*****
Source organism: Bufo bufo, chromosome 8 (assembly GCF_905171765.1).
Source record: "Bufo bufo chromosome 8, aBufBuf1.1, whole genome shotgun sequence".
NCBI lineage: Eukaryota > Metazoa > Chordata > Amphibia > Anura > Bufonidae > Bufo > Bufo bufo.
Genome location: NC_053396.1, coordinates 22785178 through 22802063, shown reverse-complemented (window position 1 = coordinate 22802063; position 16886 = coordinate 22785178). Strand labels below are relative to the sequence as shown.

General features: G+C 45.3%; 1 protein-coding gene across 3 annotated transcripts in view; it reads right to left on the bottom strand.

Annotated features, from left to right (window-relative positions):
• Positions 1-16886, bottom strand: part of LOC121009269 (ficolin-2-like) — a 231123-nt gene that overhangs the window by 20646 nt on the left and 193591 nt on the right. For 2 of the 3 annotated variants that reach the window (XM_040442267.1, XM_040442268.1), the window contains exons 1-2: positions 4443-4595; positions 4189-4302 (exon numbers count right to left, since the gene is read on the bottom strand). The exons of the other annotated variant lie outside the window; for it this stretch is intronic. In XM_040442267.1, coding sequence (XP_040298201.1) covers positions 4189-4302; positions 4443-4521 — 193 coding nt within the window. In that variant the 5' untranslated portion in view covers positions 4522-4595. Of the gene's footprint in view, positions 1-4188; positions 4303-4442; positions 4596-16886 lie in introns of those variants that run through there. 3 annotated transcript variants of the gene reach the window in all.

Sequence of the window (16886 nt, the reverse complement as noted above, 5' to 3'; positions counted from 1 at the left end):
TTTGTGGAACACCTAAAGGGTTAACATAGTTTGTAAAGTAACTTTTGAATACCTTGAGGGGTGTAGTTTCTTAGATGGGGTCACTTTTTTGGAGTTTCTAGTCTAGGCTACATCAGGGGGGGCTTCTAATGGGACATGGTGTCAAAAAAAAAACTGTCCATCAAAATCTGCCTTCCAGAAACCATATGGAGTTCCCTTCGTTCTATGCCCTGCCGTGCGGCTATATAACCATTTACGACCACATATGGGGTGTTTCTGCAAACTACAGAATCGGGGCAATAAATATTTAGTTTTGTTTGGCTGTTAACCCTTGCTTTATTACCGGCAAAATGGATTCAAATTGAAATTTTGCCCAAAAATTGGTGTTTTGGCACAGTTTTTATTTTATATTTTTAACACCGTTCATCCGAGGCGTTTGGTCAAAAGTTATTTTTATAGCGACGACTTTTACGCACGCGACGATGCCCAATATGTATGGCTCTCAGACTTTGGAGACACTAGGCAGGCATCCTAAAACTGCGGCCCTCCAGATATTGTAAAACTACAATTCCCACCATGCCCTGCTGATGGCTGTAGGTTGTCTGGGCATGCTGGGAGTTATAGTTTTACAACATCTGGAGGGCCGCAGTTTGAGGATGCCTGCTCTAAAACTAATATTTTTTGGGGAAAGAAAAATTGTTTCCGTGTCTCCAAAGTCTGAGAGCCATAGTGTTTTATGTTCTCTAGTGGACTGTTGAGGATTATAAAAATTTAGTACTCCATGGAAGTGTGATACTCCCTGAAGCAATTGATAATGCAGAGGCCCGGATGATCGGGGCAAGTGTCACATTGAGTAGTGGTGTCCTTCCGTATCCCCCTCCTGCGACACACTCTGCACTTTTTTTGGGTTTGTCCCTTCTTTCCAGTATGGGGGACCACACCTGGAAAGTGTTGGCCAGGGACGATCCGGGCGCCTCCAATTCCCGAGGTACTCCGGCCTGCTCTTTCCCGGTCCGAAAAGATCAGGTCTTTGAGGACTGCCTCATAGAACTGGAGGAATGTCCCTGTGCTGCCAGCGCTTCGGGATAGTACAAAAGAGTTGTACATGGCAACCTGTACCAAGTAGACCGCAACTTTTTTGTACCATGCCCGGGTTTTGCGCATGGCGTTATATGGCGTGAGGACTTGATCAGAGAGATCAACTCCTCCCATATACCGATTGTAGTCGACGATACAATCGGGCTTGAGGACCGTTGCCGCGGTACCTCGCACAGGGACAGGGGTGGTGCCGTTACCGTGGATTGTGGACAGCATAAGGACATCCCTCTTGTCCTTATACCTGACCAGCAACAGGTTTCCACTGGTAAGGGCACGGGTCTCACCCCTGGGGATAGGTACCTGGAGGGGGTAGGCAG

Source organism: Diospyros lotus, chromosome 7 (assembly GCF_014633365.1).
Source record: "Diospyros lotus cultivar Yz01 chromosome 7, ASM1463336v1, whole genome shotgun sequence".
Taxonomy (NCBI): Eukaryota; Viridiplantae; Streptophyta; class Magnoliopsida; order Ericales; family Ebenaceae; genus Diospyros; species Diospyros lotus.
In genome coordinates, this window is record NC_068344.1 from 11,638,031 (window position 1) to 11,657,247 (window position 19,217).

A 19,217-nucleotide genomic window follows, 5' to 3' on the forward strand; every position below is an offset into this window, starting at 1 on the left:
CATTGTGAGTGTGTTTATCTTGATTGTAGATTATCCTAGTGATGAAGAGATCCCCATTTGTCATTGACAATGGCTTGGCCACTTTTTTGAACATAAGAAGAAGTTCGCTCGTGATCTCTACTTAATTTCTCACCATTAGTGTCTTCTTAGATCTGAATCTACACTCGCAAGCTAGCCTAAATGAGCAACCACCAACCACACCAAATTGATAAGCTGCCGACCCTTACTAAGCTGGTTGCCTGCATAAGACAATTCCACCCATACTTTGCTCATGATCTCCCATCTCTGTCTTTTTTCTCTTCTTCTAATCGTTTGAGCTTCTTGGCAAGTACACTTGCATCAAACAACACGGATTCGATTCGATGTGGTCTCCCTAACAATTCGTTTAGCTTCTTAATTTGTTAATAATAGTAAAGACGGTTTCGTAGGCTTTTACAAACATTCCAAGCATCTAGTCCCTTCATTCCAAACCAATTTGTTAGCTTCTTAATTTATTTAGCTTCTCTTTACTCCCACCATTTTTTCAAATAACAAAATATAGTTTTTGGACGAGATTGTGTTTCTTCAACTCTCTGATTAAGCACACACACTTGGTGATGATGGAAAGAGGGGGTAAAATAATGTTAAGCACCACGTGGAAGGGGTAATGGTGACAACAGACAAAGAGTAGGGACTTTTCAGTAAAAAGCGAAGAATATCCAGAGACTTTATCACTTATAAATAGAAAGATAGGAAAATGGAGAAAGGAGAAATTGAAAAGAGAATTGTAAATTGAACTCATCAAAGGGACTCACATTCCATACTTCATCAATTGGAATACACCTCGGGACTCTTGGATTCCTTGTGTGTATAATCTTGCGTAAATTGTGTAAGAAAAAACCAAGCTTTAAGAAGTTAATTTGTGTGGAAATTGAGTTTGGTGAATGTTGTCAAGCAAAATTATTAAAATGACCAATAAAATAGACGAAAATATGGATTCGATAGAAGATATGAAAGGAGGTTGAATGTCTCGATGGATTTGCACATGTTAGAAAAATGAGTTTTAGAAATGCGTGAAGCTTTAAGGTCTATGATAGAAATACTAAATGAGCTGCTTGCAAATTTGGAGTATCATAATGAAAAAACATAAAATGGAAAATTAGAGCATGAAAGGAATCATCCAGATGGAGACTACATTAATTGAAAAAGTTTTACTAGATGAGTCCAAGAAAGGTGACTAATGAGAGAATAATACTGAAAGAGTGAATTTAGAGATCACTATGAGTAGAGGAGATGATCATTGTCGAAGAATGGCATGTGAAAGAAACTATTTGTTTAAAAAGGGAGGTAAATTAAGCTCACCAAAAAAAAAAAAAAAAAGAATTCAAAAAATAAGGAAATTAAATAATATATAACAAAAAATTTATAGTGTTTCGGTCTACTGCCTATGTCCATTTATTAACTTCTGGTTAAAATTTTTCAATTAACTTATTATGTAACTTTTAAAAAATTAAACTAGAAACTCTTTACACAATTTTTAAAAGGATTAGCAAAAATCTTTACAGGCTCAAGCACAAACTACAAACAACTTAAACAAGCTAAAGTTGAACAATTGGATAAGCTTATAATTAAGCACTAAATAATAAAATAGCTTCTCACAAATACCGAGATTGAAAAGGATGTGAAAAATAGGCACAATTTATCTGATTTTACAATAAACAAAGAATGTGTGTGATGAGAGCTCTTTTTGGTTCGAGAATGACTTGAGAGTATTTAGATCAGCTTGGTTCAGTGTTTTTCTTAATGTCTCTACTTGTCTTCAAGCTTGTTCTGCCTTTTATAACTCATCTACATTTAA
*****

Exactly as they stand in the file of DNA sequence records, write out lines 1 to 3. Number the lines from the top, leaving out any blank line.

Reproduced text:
Source organism: Bufo bufo, chromosome 8 (assembly GCF_905171765.1).
Source record: "Bufo bufo chromosome 8, aBufBuf1.1, whole genome shotgun sequence".
NCBI lineage: Eukaryota > Metazoa > Chordata > Amphibia > Anura > Bufonidae > Bufo > Bufo bufo.